Elizabeth Warren has made inroads among Democrats, especially liberals.
Just about as many Democratic primary voters in the latest Economist/YouGov Poll say they are considering the Massachusetts Senator for the Democratic presidential nomination as are considering Vermont Senator Bernie Sanders. Warren still lags behind former Vice President Joe Biden by just a few percentage points on this question.
The percentage considering Biden has dropped seven points in the last week, while the changes in other candidates’ percentages are small. Biden remains the clear leader among women and African-Americans, while Warren is considered by more liberals (who are a majority of all Democratic primary voters) than Biden or Sanders.
But the two male frontrunners may have an advantage today because just over a quarter (28%) of voters claim they are only considering one of the current Democrats running, and most of them say that person is either Biden or Sanders. No other candidate is in double digits with this group. Nearly all of those considering the other candidates are thinking about several candidates, not just one.
Warren has several advantages in the presidential contest, too. She has the lowest unfavorable rating among Democrats of any of the leading Democratic contenders. Just 9% in this poll view Warren unfavorably, while 72% have a favorable opinion of her. Democrats’ favorable rating for Biden is one point higher than Warren, but twice as many Democrats view Biden unfavorably compared with Warren.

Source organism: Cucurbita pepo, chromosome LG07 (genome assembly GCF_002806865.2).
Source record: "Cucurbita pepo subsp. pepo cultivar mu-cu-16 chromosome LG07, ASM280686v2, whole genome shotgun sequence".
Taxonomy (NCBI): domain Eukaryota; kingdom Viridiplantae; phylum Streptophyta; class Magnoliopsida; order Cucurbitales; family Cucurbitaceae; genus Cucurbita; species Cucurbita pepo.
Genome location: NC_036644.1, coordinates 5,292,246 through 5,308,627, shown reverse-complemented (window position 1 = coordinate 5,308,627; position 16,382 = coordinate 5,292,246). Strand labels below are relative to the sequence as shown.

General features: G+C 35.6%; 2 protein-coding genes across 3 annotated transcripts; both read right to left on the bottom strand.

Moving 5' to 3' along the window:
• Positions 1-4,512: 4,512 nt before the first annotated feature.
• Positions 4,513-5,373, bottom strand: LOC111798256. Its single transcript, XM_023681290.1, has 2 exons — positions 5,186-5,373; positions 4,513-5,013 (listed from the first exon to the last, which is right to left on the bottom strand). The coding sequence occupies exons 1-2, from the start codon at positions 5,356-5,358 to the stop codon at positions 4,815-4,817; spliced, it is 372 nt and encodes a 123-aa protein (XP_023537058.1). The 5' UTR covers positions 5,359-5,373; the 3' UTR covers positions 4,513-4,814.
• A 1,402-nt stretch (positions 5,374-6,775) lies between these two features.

Warren also doesn’t have the baggage of age, as Sanders and Biden do. It is the most common word used by Democratic primary voters when they are asked to describe each of them. Democratic voters use a variety of words to describe Warren, and nearly all of them are positive.
Most Americans and most of those who identify as Democrats describe Warren as a liberal, a word that comes up frequently in volunteered single word descriptions of her (so do “smart” and “intelligent”). But there is also a downside to being thought of as liberal: more than a third of the overall public finds her “too liberal.” Another third say they can’t answer that question.
A majority of voters considering Warren (56% of them) are also thinking about supporting another leading female candidate, California Senator Kamala Harris. About half are also considering Biden or Sanders or both. 43% are thinking of South Bend Mayor Pete Buttigieg, with about a third considering New Jersey Senator Cory Booker or former Texas Representative Beto O’Rourke.
Americans overall have mixed feelings on many questions about Warren, though she fares better than President Donald Trump when it comes to qualities like caring about people, being honest, and having the right temperament for the job. On these questions, national opinion about Warren is divided, while it is clearly negative about the President. Fewer Americans know Warren, but plenty have an opinion about the President.
Many are also unsure whether Warren can win the Democratic nomination and the election. Democrats themselves are somewhat optimistic, although less than half currently think she is likely to win the nomination or win the general election.
In previous Economist/YouGov Polls, Biden was far more likely to be seen as an election winner.
The latest entrant to the Democratic contest is not faring well with Democratic primary voters. Most Democratic have an opinion of New York City Mayor Bill de Blasio, but it’s nearly as likely to be a poor one as a good one. 6% say they are considering him as a candidate, but 25% of Democratic primary voters admit they would be “disappointed” if he ended up as the nominee. More say that about de Blasio than for any of the other candidates.